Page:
Dee Dee, on the other hand, experiences a change after watching Emma’s painful journey, and in the sobering presence of high school principal and love interest Mr. Hawkins (Keegan-Michael Key), she gradually learns to put the interests of others above her own. While these elements of the story certainly touch on celebrity vapidity, the trope gets lost somewhere along the road and eventually fades away.
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The Prom: Partially Based on True Story
The Prom’s Broadway staging isn’t based on a single narrative. Instead, it was “inspired by multiple episodes involving this type of bigotry and exclusion, all swirling around the prom,” according to playwright Bob Martin, who co-wrote the Broadway book and the film’s script. The most famous example occurred in 2010, when Itawamba Agricultural High School in Fulton, Miss., refused to allow high school senior Constance McMillen and her girlfriend to attend the prom together. McMillen was also informed that she would not be allowed to wear a tuxedo to the event, and that only male students would be allowed to do so.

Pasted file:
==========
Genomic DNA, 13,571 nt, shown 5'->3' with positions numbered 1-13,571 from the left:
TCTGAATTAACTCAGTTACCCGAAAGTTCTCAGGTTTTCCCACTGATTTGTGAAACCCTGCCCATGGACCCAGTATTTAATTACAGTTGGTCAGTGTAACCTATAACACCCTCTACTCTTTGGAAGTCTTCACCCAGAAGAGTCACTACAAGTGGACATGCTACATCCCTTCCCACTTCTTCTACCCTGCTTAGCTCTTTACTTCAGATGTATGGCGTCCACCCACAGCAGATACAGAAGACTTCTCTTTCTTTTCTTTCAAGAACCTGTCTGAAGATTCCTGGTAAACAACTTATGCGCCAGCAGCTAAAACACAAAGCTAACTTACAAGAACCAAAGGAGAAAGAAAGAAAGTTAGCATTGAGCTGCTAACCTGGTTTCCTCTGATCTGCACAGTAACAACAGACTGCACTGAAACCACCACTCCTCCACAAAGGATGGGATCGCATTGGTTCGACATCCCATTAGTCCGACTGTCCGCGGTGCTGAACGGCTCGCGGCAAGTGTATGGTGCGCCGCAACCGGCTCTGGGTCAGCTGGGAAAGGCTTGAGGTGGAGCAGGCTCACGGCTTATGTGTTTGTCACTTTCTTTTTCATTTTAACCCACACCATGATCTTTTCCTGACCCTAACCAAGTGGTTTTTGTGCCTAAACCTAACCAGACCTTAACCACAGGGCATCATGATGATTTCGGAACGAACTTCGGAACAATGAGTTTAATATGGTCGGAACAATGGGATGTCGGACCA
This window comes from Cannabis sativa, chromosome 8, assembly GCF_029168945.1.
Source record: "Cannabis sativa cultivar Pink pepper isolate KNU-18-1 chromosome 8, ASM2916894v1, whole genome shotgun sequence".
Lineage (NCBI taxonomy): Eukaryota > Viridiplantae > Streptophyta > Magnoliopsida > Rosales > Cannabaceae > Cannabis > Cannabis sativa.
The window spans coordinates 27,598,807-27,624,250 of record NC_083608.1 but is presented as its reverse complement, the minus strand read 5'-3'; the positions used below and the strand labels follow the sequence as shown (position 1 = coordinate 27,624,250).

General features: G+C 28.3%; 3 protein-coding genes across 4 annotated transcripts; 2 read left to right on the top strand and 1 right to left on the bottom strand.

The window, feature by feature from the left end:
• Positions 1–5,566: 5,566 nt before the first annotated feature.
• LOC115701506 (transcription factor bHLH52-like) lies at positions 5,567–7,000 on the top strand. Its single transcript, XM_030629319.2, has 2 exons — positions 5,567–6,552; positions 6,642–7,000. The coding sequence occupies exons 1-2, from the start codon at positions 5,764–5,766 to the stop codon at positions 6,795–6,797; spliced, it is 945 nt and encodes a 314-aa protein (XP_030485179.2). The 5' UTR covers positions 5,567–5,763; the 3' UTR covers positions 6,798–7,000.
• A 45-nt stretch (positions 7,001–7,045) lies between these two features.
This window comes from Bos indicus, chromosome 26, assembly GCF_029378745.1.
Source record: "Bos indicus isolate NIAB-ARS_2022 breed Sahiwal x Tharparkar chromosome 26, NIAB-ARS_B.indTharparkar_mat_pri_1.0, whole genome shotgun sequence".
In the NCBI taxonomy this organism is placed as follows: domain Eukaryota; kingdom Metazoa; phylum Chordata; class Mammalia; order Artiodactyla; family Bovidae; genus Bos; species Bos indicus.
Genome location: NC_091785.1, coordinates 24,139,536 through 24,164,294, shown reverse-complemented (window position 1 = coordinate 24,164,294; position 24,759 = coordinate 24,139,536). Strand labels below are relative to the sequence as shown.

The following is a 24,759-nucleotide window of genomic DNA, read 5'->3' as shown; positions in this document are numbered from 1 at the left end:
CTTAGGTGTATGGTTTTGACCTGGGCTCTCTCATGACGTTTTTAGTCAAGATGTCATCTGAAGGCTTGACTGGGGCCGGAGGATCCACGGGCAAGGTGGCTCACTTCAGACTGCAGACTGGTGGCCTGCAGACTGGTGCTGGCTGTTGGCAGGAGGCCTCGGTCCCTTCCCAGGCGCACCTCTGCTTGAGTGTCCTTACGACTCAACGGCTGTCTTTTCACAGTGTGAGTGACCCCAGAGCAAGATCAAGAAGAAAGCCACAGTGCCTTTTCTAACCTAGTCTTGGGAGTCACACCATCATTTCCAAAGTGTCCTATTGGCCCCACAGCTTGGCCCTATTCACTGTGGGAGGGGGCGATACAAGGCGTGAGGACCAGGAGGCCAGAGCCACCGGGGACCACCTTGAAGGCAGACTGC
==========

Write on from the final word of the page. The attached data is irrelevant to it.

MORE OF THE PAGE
The school board decided to cancel prom entirely when McMillen fought back and enlisted the help of the American Civil Liberties Union. The ACLU responded by filing a lawsuit against the school district. “All I wanted was to have the same opportunity to enjoy my prom night as any other student,” McMillen said in a statement released by the ACLU. “However, my school would rather harm all pupils than treat them equally.” While the movie’s depiction of bullying peers may appear cartoonish, McMillen’s classmates truly blamed her for ruining their enjoyment; one girl wore a short that read, “Thanks, Constance, for ruining prom,” according to Glamour’s Women of the Year write-up on McMillen.
The Prom: How the Show Ended?